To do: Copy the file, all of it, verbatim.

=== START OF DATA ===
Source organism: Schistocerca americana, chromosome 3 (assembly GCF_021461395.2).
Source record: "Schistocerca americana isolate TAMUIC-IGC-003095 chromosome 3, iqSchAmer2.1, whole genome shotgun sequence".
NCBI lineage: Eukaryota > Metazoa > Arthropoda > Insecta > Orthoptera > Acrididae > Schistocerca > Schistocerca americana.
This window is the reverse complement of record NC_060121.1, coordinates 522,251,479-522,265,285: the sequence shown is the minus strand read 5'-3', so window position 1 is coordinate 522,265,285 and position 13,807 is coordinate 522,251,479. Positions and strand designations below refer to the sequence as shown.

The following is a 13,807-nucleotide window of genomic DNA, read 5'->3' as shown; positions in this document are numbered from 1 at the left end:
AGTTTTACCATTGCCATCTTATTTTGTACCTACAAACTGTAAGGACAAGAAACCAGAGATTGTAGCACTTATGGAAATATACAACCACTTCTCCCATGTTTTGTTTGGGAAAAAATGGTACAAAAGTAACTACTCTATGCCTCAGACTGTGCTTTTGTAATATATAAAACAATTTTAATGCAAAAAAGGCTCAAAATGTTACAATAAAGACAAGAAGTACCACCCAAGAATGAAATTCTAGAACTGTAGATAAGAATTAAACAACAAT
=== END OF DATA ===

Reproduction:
Source organism: Schistocerca americana, chromosome 3 (assembly GCF_021461395.2).
Source record: "Schistocerca americana isolate TAMUIC-IGC-003095 chromosome 3, iqSchAmer2.1, whole genome shotgun sequence".
NCBI lineage: Eukaryota > Metazoa > Arthropoda > Insecta > Orthoptera > Acrididae > Schistocerca > Schistocerca americana.
This window is the reverse complement of record NC_060121.1, coordinates 522,251,479-522,265,285: the sequence shown is the minus strand read 5'-3', so window position 1 is coordinate 522,265,285 and position 13,807 is coordinate 522,251,479. Positions and strand designations below refer to the sequence as shown.

The following is a 13,807-nucleotide window of genomic DNA, read 5'->3' as shown; positions in this document are numbered from 1 at the left end:
AGTTTTACCATTGCCATCTTATTTTGTACCTACAAACTGTAAGGACAAGAAACCAGAGATTGTAGCACTTATGGAAATATACAACCACTTCTCCCATGTTTTGTTTGGGAAAAAATGGTACAAAAGTAACTACTCTATGCCTCAGACTGTGCTTTTGTAATATATAAAACAATTTTAATGCAAAAAAGGCTCAAAATGTTACAATAAAGACAAGAAGTACCACCCAAGAATGAAATTCTAGAACTGTAGATAAGAATTAAACAACAAT